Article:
Photo credit: The Mount Kenya region where the Two Degrees Up project looks at the impact of climate change on agriculture, Neil Palmer (CIAT), 2010. 


Food and nutrition is a basic human right and a driving force behind a multitude of charities and organisations. Despite large contributions of foreign-aid to ensure food security, these efforts are often compromised by conflict, which prevents food crossing borders into conflict affected regions. Agricultural-based social protection programmes consequently hold great potential in bolstering food production within poverty stricken and conflict affected countries. Sub-Saharan Africa provides insight into this potential, being part of a region that relies economically on agricultural production while being confronted by a variety of shocks and crisis.


The three main reports that will be referenced in this blog are:


The benefits of agricultural-based social protection for food security

The conventional wisdom related to food security in poverty-stricken countries has involved the contribution of third-party resources and donations from overseas. While this is vital for emergency situations it is not a suitable long-term solution. The most promising solution lies in an agricultural, grassroots-based approach that allows a country to independently sustain its food supply. This can additionally provide jobs to help grow and sustain a viable economy.

The intersection of agriculture and social protection has long been an important one. In areas of sub-Saharan Africa, where it is estimated 80% of the population have no access to social protection, linking agriculture to social protection holds great potential in elevating people above the poverty line (Shelton, 2016).

The Global Alliance for the West in Sahel and West Africa has created a five-year framework, which includes four pillars to provide an interdisciplinary approach to ensuring food security (FAO, 2016). These four pillars demonstrate how food security includes the simultaneous strengthening of social and economic factors. The four pillars are:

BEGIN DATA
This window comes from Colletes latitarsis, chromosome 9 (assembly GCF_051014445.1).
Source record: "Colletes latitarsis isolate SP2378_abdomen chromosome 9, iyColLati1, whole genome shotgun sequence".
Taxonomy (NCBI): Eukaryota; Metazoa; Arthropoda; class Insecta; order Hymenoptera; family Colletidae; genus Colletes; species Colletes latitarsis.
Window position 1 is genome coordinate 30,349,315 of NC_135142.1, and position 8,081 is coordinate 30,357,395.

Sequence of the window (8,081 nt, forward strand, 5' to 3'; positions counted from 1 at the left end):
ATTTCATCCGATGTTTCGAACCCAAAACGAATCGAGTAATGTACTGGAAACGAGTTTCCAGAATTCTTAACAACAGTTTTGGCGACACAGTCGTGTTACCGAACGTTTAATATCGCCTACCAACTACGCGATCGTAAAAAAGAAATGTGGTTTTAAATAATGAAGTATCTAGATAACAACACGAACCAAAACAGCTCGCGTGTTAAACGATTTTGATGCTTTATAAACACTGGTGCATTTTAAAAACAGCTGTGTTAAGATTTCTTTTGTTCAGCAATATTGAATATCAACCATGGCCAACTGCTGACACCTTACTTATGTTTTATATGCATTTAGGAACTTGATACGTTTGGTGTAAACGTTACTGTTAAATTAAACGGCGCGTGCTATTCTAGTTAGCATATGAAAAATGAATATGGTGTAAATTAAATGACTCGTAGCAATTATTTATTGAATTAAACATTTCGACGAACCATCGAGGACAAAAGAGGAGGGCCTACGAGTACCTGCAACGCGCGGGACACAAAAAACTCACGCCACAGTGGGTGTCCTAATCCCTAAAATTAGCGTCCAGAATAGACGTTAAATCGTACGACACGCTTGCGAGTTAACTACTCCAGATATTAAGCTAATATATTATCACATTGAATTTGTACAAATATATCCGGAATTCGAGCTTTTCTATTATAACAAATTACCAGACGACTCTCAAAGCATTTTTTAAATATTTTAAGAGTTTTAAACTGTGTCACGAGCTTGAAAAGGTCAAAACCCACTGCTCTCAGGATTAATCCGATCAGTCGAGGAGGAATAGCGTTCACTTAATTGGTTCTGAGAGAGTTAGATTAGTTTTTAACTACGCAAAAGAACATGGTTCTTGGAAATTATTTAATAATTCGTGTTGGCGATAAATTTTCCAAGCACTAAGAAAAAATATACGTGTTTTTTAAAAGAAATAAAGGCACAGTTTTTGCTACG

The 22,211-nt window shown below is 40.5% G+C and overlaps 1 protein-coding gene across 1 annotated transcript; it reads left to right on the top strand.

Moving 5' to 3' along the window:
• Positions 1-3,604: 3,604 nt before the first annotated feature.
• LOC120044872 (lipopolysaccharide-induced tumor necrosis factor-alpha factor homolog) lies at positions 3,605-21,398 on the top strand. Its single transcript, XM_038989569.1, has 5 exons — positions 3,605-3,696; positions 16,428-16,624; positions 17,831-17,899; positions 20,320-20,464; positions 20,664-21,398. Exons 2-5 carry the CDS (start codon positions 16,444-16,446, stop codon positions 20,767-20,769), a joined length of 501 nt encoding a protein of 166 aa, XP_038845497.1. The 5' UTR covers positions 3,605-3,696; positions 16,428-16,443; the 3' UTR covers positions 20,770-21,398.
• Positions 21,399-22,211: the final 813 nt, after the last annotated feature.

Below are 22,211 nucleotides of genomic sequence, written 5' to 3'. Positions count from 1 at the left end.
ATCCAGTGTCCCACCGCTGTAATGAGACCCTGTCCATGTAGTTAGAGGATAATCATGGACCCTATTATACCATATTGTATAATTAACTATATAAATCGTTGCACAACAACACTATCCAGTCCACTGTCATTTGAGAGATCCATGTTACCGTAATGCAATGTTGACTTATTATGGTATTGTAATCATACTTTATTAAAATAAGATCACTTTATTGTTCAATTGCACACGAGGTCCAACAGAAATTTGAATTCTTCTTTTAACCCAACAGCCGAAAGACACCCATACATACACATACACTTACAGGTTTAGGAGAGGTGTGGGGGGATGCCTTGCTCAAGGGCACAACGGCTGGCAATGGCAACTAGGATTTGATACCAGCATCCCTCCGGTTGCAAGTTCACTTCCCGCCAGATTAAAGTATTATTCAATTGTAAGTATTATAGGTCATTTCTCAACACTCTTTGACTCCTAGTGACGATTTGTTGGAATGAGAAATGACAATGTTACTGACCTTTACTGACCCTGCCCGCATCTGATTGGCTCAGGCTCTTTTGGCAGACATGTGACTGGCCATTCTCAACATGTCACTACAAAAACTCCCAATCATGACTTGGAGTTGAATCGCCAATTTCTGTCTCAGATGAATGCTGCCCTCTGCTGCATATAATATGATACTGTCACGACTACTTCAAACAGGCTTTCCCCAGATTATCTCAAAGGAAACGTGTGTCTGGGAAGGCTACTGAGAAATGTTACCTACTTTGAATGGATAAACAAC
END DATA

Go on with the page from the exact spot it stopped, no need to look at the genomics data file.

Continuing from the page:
1. Social Protection to Secure Livelihoods
  2. Nutrition
  3. Food security, incomes and access to food, and
  4. Governance of food and nutrition security

In sub-Saharan Africa, agricultural is the main engine of economic growth in the region. It is therefore inevitable that social protection would be used within these four pillars to bolster agricultural efforts and the livelihoods associated with it.


Shock responsive agricultural protection and food security

The reason shock-responsive protection is so vital is the way in which it targets the most vulnerable of society in times of crisis. The Food and Agriculture Organisation of the United Nations (FAO) have established that it the poor and isolated who are the most disproportionately affected by shocks. These shocks usually revolve around economic, social and climatic instability with devastating effects on agricultural programmes.

Sub-Saharan Africa is a prime example of how these shocks can affect a region with 23.2% of the population reported as being food insecure (Martinez et al., 2016). Therefore, structuring programmes that can withstand shocks is essential in building resilience to food and nutritional security.

Designing and implementing shock-resistant agricultural protection is a challenging task. Not only do agricultural protection programmes need to fit the criteria outlined by FAO, but like most long-term solutions, they demand considerable resources. Furthermore, social protection programmes need to have the ability to be implemented quickly so that changes in the social or political climate do not affect their implementation.


Food and nutrition security using agricultural mechanisation

The German Institute have proposed the mechanisation of certain tasks so that labour shortages and other severe shocks do not affect agricultural output. Mechanisation of agricultural tasks in sub-Saharan Africa can be applied to many parts of the agricultural chain. These include food production, processing, storage and transport (Martinez et al, 2016).


  1. Production

Shock reduction through mechanism mitigates risk for farms and is a self-sustainable long-term investment, particularly for areas that produce cash crops. An increased profit from cash crops such as cotton can be redistributed to other farms to improve food security. However, mechanisation and commercialisation comes with its own associated risks. This accounts for social protection being imperative to reduce risks and allow families to invest in agricultural assets (Shelton, 2016).

The short-term reduction in the manual labour required upon mechanisation of tasks, particularly in food production and processing, can cause job reductions that put a strain on individual families. For this reason, families are encouraged to diversify their sources of income with both on- and off- farm activities. Multiple adult income earners in households also enables greater income security.


  1. Processing